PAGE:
UN World Day Against Child Labour 2021: Putting children first in cocoa

Poster image with the words world day against children labor 2021 and children running towards the camera

By Andrew Brooks, Head of Cocoa Sustainability, olam food ingredients (ofi)

This week, the world’s attention turns to a heavy burden that can damage a child’s health and education: child labour.  In ofi's cocoa business, we are focused on solving this problem every day.


Most child labour in cocoa relates to children carrying out hazardous tasks on the family farm, distinct from the much rarer issue of forced labour, and has no one cause. Labour laws can be misunderstood, and schools might be located far away. Even if there is a school nearby, children may not have the documents they need to enrol. When combined with rural poverty, many parents think their child’s time is best spent helping on the farm. And now, these cocoa-growing communities are also battling a global health pandemic.


We’re working to tackle each of these challenges in turn. Under our  Cocoa Compass sustainability ambition, we aim to completely eradicate child labour from our direct supply chain by 2030 and ensure farmers’ children can access the education they are entitled to. In 2020, we reached the critical milestone of rolling out child labour monitoring across 183,000 households in nine countries.


There is still a lot to do, and collaboration with our customers, national governments, and civil society is essential. For example, we recently asked the Fair Labor Association (FLA) to assess the extent to which cocoa farmers and their families have benefited from our sustainability programmes in Côte d’Ivoire, their perception and satisfaction with these interventions, and help to refine our approach further.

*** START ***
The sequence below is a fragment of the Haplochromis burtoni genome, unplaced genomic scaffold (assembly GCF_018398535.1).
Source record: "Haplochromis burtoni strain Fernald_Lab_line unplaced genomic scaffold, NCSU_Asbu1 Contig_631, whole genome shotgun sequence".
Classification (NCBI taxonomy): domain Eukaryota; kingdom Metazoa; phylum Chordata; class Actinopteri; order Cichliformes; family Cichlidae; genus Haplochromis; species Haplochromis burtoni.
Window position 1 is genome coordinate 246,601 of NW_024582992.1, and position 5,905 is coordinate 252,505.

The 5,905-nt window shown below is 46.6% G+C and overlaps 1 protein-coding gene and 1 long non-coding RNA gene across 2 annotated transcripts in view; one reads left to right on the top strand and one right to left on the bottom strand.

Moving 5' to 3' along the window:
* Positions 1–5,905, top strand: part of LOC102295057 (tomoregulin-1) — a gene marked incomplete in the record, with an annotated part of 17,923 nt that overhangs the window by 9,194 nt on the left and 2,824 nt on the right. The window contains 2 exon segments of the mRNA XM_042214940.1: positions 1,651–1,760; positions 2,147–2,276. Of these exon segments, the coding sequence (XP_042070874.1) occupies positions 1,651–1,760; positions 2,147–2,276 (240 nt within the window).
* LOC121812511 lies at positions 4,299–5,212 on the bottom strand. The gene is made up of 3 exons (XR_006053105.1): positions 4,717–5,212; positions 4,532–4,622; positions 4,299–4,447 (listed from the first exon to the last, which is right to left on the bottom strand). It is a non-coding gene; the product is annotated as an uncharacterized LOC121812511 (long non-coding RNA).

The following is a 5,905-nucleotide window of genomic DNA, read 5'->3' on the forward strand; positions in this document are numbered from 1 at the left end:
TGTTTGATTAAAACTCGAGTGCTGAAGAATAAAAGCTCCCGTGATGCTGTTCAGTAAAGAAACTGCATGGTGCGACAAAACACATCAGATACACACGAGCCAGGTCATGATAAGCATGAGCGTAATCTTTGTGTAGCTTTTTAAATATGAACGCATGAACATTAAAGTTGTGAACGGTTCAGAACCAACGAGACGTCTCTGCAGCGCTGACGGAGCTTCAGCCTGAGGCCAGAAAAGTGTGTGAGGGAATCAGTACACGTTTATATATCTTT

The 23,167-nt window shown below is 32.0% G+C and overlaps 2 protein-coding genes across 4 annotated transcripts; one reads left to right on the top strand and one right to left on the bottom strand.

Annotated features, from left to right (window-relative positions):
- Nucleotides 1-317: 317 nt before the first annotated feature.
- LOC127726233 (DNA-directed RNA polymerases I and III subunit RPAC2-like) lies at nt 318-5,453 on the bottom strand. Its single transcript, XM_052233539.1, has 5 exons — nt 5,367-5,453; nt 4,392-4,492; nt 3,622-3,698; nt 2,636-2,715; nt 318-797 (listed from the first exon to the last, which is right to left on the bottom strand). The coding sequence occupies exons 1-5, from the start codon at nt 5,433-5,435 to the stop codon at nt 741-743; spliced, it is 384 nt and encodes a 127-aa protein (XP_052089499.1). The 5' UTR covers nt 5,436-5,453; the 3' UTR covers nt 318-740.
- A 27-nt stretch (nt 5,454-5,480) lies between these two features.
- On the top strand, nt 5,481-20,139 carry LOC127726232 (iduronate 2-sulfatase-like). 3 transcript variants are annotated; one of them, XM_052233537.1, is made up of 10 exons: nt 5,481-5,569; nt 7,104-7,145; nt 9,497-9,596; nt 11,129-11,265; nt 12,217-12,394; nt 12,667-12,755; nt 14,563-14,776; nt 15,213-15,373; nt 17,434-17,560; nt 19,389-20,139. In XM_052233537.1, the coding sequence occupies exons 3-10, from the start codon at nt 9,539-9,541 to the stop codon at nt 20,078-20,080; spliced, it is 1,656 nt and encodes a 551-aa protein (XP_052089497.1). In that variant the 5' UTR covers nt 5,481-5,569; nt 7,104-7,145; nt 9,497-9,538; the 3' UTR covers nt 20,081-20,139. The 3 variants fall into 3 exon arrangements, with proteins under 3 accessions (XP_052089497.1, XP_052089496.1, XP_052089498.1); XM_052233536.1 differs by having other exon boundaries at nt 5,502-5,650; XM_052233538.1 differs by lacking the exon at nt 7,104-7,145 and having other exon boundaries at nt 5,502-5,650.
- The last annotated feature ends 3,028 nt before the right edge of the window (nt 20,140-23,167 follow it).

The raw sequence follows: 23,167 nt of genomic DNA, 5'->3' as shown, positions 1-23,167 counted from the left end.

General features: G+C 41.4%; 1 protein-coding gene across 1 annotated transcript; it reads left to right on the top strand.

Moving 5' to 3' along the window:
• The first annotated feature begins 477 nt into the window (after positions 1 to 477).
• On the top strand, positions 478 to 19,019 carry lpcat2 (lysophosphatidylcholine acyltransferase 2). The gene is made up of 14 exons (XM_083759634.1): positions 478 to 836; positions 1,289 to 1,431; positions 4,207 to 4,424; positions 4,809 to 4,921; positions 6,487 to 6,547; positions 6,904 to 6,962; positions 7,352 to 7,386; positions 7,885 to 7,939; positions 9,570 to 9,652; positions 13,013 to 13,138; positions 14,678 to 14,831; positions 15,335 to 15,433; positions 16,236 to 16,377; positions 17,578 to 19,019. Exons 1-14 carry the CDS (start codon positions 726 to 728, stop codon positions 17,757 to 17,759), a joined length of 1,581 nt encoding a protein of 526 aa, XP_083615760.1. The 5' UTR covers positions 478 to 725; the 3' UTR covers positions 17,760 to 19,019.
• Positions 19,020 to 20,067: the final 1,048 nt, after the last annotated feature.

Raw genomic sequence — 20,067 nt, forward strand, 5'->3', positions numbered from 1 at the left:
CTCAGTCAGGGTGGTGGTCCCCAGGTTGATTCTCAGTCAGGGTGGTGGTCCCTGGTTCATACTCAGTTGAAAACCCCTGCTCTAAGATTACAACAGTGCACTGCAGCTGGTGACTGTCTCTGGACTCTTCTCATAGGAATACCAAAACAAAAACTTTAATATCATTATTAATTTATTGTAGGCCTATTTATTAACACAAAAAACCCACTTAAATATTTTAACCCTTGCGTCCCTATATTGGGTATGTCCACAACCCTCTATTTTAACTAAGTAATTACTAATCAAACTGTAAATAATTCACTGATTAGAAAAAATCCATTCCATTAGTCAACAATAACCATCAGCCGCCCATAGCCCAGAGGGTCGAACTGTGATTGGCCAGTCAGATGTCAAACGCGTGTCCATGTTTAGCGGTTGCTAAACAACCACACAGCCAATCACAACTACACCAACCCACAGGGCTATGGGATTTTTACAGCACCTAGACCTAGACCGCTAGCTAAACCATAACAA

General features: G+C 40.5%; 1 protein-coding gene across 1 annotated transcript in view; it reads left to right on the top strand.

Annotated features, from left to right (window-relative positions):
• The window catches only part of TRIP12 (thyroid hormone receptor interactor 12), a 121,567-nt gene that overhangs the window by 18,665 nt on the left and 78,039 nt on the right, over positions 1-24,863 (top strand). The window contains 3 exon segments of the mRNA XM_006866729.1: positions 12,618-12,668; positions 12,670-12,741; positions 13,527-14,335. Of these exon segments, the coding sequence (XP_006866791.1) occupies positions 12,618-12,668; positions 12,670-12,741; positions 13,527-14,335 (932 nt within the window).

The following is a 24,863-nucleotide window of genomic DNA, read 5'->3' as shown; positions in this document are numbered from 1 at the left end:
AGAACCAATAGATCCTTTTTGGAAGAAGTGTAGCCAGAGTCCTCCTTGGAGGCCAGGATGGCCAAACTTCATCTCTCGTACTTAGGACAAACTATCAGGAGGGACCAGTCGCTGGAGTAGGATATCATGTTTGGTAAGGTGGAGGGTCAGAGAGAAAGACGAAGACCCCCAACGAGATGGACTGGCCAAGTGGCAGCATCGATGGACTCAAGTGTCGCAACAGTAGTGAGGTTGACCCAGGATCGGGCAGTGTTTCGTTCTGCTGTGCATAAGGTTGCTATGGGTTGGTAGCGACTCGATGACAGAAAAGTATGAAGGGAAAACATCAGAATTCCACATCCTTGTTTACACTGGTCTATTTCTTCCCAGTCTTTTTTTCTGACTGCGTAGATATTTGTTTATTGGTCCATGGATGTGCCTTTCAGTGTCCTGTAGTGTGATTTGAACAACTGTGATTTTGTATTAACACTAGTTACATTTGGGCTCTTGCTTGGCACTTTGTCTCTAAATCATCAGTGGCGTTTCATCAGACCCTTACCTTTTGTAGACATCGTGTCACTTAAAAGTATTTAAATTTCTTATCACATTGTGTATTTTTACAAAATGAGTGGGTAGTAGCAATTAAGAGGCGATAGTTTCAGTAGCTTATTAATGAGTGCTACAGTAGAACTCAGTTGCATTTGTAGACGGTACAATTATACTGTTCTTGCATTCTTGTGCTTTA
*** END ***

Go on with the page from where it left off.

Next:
Using a due diligence methodology called Social Impact Assessment, the FLA collected extensive data and interviewed over 450 people from ten cocoa communities, including women and children. It found that of all our efforts to tackle child labour, the setting up of child labour monitoring and remediation and enabling access to education are the most advanced and have the most significant impact.


It also revealed that over two-thirds of those interviewed think child labour is on the decline in their community, and 80% believe that the interventions by ofi and our partners are contributing to protecting children.


There are areas for improvement. The FLA suggested we provide additional support to help farmers access affordable labour. And ensure greater follow-up with Village Savings and Loans Associations to maximise their ability to promote child protection.


We know that combining our efforts through multi-stakeholder partnerships, championed by local and regional governments, and supported by international finance institutions, is the best way to create the kind of long-term systemic change needed to reach universal school attendance and graduation for children in cocoa communities.


This World Day Against Child Labour reminds us that if we want to put children first in cocoa, we must be open to testing new approaches and adapting our efforts based on what works best. The future of a cocoa generation is at stake if we don’t.


Andrew Brooks | Head of Cocoa Sustainability, ofi